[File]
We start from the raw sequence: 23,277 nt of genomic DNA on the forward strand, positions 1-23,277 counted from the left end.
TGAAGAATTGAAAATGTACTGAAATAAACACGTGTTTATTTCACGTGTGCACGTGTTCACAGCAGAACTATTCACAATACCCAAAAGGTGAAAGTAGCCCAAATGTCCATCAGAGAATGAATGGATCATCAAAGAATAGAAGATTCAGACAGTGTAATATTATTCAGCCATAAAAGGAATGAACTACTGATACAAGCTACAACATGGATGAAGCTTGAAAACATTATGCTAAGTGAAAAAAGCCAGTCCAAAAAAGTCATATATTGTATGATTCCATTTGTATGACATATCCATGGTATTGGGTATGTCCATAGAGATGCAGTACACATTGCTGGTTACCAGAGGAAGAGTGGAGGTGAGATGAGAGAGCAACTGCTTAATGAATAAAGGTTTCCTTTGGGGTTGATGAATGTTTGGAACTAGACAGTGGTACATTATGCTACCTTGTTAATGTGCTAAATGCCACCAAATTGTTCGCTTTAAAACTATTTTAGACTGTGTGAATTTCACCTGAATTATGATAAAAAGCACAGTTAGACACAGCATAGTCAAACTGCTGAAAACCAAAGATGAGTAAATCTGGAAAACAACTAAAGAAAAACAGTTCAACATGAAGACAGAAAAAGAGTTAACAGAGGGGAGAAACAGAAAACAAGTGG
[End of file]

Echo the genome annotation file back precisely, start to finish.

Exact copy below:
We start from the raw sequence: 23,277 nt of genomic DNA on the forward strand, positions 1-23,277 counted from the left end.
TGAAGAATTGAAAATGTACTGAAATAAACACGTGTTTATTTCACGTGTGCACGTGTTCACAGCAGAACTATTCACAATACCCAAAAGGTGAAAGTAGCCCAAATGTCCATCAGAGAATGAATGGATCATCAAAGAATAGAAGATTCAGACAGTGTAATATTATTCAGCCATAAAAGGAATGAACTACTGATACAAGCTACAACATGGATGAAGCTTGAAAACATTATGCTAAGTGAAAAAAGCCAGTCCAAAAAAGTCATATATTGTATGATTCCATTTGTATGACATATCCATGGTATTGGGTATGTCCATAGAGATGCAGTACACATTGCTGGTTACCAGAGGAAGAGTGGAGGTGAGATGAGAGAGCAACTGCTTAATGAATAAAGGTTTCCTTTGGGGTTGATGAATGTTTGGAACTAGACAGTGGTACATTATGCTACCTTGTTAATGTGCTAAATGCCACCAAATTGTTCGCTTTAAAACTATTTTAGACTGTGTGAATTTCACCTGAATTATGATAAAAAGCACAGTTAGACACAGCATAGTCAAACTGCTGAAAACCAAAGATGAGTAAATCTGGAAAACAACTAAAGAAAAACAGTTCAACATGAAGACAGAAAAAGAGTTAACAGAGGGGAGAAACAGAAAACAAGTGG